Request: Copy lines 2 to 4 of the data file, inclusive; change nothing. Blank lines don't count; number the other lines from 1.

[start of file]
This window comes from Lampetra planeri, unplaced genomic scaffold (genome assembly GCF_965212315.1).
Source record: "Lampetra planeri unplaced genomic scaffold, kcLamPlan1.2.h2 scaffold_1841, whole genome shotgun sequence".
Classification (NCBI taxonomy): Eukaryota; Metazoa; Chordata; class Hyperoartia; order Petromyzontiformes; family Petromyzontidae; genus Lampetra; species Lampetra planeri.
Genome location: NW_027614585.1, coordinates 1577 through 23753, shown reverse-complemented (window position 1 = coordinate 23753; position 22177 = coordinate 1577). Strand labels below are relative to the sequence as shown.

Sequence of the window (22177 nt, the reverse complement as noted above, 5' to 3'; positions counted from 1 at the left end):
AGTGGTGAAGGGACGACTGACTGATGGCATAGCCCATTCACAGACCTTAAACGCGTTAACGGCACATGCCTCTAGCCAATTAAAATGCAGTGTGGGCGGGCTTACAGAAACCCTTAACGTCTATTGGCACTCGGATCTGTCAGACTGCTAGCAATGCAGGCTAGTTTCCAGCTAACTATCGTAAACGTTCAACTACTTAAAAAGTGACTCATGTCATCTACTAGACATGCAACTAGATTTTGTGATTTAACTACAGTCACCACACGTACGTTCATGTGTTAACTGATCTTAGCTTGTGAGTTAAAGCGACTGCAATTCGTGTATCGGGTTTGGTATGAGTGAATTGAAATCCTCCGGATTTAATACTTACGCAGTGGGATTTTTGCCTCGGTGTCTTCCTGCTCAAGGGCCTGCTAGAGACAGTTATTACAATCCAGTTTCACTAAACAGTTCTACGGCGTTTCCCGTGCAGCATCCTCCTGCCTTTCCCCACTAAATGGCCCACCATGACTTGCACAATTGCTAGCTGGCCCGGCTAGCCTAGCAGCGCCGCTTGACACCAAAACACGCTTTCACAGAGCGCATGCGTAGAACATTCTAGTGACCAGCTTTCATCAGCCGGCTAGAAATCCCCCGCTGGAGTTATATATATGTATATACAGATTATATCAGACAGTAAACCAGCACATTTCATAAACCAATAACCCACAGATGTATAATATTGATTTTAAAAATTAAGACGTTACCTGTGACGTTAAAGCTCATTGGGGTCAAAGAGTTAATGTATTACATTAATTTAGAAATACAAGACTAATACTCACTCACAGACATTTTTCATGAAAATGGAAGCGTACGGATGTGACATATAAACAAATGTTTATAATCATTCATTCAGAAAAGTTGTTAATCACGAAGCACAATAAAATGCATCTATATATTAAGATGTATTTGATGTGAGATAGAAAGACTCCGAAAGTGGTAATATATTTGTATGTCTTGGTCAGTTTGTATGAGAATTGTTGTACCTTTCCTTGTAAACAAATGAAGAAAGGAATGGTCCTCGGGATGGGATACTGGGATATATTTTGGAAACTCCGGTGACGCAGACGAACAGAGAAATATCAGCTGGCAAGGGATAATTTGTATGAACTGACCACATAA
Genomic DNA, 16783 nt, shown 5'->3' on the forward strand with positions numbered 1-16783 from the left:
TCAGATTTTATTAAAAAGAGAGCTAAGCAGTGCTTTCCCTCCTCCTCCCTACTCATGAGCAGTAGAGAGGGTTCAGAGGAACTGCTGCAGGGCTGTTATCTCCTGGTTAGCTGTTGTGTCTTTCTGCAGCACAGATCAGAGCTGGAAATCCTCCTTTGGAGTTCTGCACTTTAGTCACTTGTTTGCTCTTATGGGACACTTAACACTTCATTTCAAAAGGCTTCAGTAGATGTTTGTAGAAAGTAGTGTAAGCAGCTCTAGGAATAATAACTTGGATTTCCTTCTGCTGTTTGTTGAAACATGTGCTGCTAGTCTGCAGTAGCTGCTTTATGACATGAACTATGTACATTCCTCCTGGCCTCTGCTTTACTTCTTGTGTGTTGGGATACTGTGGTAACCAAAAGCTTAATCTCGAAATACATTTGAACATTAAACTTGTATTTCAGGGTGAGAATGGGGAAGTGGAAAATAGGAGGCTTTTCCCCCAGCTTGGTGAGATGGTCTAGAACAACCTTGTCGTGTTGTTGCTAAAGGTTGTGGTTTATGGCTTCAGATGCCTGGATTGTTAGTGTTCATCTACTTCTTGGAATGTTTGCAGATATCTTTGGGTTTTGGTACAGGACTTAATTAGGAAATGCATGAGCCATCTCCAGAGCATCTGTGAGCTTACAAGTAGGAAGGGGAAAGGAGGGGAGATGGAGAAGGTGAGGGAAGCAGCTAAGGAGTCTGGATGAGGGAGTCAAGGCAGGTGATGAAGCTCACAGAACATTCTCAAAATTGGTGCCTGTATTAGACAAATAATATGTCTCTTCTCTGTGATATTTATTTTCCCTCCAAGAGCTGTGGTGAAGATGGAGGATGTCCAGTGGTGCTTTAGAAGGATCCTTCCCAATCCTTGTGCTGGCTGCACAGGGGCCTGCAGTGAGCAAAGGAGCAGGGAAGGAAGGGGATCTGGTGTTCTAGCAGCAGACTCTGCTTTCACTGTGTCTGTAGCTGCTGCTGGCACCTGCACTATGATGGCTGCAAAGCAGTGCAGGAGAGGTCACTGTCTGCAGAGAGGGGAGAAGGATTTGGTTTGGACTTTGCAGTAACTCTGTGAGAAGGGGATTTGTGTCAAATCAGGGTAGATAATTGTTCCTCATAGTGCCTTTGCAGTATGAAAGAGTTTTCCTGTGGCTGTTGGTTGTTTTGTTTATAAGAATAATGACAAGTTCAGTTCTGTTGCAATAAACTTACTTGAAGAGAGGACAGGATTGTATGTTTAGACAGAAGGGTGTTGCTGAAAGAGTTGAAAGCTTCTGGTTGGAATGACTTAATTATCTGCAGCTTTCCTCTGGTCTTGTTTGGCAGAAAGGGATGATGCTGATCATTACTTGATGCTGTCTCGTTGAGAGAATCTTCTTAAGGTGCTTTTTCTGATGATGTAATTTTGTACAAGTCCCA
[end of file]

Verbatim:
Source record: "Lampetra planeri unplaced genomic scaffold, kcLamPlan1.2.h2 scaffold_1841, whole genome shotgun sequence".
Classification (NCBI taxonomy): Eukaryota; Metazoa; Chordata; class Hyperoartia; order Petromyzontiformes; family Petromyzontidae; genus Lampetra; species Lampetra planeri.
Genome location: NW_027614585.1, coordinates 1577 through 23753, shown reverse-complemented (window position 1 = coordinate 23753; position 22177 = coordinate 1577). Strand labels below are relative to the sequence as shown.